Janssens have launched their new 2017 brochure, it is nearly three times the size of the previous one at 64 pages. Just click on the image of the brochure to view it on drop box.
We can send anyone who would like to view it a link to do so online. Hard copies have not been received yet but will be available free of charge to all visitors to our display area. Glad to say we were involved in helping in a small way with this brochure by editing text and supplying images.
In the near future we will be launching a new website called Greenhouse Ireland which will be dedicated to present our premium quality Glasshouses, specifically Griffin Glasshouses and Janssens. This new website has actually been in development for over 12 months now, but we hope to have it launched in the coming month. In the meantime we have taken delivery of our first vehicle with the new branding. This vehicle has been specially kitted out for handling our Glasshouses which have 2.2m high pallets of glass and up to 6m lengths. The van which is a Renault Master has a specially low chassis to provide safe access and egress and air suspension to allow us to compensate for heavy pallets on one side of the van. Hopefully coming to your door shortly.
It’s easier at this time of year to buy imported lettuce than grow it in your greenhouse or to grow rocket, endives and oriental greens instead, but lettuce is preferred in many households and home-grown is much fresher. Choose varieties that are tolerant of short days and low temperatures, and resistant to mildew. ‘Little Gem’ and ‘Winter Gem’ are cos-type varieties, ‘May Queen’ and ‘All the Year Round’ are butterhead types, and ‘Salad Bowl’ is a looseleaf type for cut-and-come-again harvesting. If in doubt check the information on the back of the seed packet.
You can sow the seeds thinly and 1cm deep in the greenhouse soil. Keep the drills about 30cm apart and thin the plants to the same spacing when they are big enough. This wide spacing leaves plenty of air between plants to discourage mould and slugs. Sow a little every two to three weeks for a succession of crops.
It’s easier to sow the earliest batches in cell trays with small cells. Sow just a few seeds in each. Keep them indoors to avoid slugs and mould, and don’t let them get warmer than 25°C (77°F) or they won’t germinate. Thin the plants to one per cell with a fine-pointed scissors as soon as they are big enough to work with, and plant them out as soon as their roots have bound the compost in each cell together. Keep the plants well watered, and ventilate the greenhouse whenever the weather allows. Water in the morning to allow the plants and soil surface dry out before night. Protect the plants from slugs and remove all weeds, dead leaves and rubbish. Harvest hearted lettuce by pulling whole plants, and looseleaf types with a scissors, leaving the plants to grow more leaves.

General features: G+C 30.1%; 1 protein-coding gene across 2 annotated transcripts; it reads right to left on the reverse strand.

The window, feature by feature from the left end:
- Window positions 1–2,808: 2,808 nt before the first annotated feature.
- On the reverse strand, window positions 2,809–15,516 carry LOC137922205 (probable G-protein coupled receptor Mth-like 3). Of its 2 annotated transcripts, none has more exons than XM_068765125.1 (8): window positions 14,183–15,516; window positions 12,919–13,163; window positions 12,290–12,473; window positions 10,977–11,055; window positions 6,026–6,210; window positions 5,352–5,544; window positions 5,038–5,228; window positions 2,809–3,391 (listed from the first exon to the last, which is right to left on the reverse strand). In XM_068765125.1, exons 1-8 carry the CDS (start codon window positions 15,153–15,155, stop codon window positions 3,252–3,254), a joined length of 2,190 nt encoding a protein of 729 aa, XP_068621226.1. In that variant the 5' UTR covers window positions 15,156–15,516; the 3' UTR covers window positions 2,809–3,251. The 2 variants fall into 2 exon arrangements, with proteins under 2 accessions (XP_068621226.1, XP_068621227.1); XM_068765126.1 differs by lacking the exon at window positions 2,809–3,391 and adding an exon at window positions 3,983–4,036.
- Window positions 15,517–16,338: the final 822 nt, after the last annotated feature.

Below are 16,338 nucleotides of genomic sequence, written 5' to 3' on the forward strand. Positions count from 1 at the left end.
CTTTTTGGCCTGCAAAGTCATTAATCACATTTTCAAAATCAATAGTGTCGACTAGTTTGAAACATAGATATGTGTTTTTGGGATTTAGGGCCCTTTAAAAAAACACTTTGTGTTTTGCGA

Clearing out your greenhouse for the winter gives you a chance to clean it and let in more light, but also to look after the soil. If you grow tomatoes and other crops in grow-bags or containers, don’t put the peat from them in the bin. It is a scarce and dwindling resource that should be used to the full; use it to improve the soil elsewhere in your garden, or mix it with soil for planting trees and shrubs. Alternatively, give it to a neighbour who can use it.
The organic matter in greenhouse soil decomposes quickly in the warm conditions. You need to replace it or the soil becomes hard and cloddy, and plants grow poorly. Sowing green manure, digging it in and waiting for it to rot down in the soil delays the next crop; the quicker option is adding well-rotted garden compost or other organic matter. Level the soil and spread the compost on top. You could leave it there and let nature take its course, but read up on no-dig gardening first. If digging it in, turn it under with a spade. Work slowly to avoid damaging the sides or cladding of the greenhouse. A small greenhouse is one of the few places where a short-handled back-breaker spade might be better than a proper long-handled one. Leave it to settle for a few weeks before sowing or planting in another crop.
October is the month when production of greenhouse tomatoes, aubergines and peppers usually comes to an end. With falling temperatures and longer nights, growth is slowing down and your plants will be less able to ripen fruit. Remove all flowers as they are unlikely to set usable fruit in time for them to ripen this late. Thin out some of the fruits already set, especially the smaller ones. Stop shoots from growing any more by cutting off their tips. The above actions divert all the plants’ resources into filling the remaining fruit, so you get bigger, riper, tastier fruit instead of many small unripe ones. Do this earlier or later depending on your location and how mild the autumn is.
With the rising humidity, disease control becomes more important by the day. So make sure to remove any dead leaves, spent plants, weeds, rubbish and dropped fruits from the greenhouse. Open the vents or doors on sunny mornings, but close them up earlier in the evening before it gets too cold. Feeding should have ended in September, and watering should be reduced to match the plants’ lower needs. As a rule of thumb, don’t water until the soil surface is dry. Avoid wetting the leaves.